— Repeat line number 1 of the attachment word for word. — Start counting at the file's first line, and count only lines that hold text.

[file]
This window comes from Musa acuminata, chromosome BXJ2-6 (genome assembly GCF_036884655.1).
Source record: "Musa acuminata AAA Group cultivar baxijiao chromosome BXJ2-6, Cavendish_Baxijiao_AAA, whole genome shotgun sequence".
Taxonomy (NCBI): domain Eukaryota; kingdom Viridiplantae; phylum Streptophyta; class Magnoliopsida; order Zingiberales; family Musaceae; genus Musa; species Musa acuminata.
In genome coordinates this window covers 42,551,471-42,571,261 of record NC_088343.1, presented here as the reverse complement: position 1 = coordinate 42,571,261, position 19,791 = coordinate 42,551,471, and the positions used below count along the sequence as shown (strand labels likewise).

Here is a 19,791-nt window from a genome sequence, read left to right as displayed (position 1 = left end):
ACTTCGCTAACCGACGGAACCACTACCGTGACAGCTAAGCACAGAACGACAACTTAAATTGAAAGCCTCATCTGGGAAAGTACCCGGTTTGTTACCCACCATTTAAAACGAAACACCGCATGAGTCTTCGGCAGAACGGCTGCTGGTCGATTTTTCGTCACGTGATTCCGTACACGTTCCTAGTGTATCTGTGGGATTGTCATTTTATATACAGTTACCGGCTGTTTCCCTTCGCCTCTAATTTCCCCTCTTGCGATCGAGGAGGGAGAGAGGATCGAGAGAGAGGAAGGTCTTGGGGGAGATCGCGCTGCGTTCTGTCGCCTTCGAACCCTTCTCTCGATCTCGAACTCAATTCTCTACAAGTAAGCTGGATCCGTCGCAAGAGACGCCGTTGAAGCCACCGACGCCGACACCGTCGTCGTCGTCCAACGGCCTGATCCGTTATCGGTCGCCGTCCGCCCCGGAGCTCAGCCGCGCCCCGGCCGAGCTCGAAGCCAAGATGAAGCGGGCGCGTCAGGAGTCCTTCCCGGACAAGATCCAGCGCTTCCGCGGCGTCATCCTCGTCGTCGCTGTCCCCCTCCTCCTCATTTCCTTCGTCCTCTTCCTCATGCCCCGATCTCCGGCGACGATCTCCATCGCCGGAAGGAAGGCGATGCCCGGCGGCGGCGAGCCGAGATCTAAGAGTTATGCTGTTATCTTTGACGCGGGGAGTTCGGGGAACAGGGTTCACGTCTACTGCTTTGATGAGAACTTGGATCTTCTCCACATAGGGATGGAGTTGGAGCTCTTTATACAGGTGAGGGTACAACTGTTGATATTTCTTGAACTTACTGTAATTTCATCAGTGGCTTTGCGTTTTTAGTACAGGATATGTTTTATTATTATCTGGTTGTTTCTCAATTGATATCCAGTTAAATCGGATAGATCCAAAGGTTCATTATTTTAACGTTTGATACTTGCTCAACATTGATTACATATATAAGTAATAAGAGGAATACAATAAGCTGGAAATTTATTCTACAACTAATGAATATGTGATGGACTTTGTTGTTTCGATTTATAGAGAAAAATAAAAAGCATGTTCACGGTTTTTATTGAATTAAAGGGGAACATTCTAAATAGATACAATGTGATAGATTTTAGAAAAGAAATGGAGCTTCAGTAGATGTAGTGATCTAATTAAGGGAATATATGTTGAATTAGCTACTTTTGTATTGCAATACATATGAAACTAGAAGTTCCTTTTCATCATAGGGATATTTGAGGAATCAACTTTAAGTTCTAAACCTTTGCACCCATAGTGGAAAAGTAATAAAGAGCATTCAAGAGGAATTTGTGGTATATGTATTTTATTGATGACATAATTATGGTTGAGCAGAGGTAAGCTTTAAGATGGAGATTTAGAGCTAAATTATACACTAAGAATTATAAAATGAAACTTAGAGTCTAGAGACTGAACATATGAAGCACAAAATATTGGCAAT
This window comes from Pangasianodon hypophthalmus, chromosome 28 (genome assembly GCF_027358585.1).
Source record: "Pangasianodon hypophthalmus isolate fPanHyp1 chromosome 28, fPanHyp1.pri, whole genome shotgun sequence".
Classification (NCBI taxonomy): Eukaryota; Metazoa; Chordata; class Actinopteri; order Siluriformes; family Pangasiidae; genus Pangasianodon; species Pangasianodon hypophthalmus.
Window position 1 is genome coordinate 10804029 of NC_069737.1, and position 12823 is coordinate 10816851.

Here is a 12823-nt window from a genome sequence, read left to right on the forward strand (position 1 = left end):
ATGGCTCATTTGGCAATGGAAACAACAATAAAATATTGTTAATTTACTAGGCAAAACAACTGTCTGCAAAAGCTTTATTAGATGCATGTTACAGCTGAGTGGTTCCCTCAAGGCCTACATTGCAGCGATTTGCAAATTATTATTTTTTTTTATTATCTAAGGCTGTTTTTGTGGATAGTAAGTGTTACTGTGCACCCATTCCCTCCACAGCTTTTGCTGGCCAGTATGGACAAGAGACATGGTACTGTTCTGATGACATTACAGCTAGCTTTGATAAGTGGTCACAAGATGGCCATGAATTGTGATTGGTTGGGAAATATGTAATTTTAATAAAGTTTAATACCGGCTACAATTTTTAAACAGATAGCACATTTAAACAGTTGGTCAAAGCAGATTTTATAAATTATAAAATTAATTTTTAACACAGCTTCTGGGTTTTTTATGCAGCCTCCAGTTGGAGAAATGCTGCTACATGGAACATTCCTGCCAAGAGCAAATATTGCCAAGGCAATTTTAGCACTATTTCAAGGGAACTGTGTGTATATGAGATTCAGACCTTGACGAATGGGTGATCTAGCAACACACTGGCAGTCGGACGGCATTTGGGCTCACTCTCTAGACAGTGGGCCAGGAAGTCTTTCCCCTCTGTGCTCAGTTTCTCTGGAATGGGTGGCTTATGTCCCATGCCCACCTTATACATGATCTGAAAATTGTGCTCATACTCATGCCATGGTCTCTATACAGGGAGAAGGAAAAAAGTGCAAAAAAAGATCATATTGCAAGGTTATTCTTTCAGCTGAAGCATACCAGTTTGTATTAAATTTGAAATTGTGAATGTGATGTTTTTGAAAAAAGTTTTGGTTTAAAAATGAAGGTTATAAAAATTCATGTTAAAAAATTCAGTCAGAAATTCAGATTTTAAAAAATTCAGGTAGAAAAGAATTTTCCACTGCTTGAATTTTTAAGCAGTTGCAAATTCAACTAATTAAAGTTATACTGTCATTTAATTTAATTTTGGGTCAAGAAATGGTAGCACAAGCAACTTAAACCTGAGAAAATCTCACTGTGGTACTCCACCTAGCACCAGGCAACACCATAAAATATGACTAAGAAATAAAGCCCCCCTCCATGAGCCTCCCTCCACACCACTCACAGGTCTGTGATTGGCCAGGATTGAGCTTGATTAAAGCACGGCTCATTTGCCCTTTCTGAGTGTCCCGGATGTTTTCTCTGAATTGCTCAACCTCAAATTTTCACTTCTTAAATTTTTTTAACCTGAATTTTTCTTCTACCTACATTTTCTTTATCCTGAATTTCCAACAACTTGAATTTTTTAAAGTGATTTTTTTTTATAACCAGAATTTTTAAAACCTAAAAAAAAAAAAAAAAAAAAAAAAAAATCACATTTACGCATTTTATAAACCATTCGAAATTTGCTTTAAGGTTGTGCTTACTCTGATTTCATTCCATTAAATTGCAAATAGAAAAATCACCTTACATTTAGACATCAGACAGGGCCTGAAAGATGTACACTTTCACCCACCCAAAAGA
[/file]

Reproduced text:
This window comes from Musa acuminata, chromosome BXJ2-6 (genome assembly GCF_036884655.1).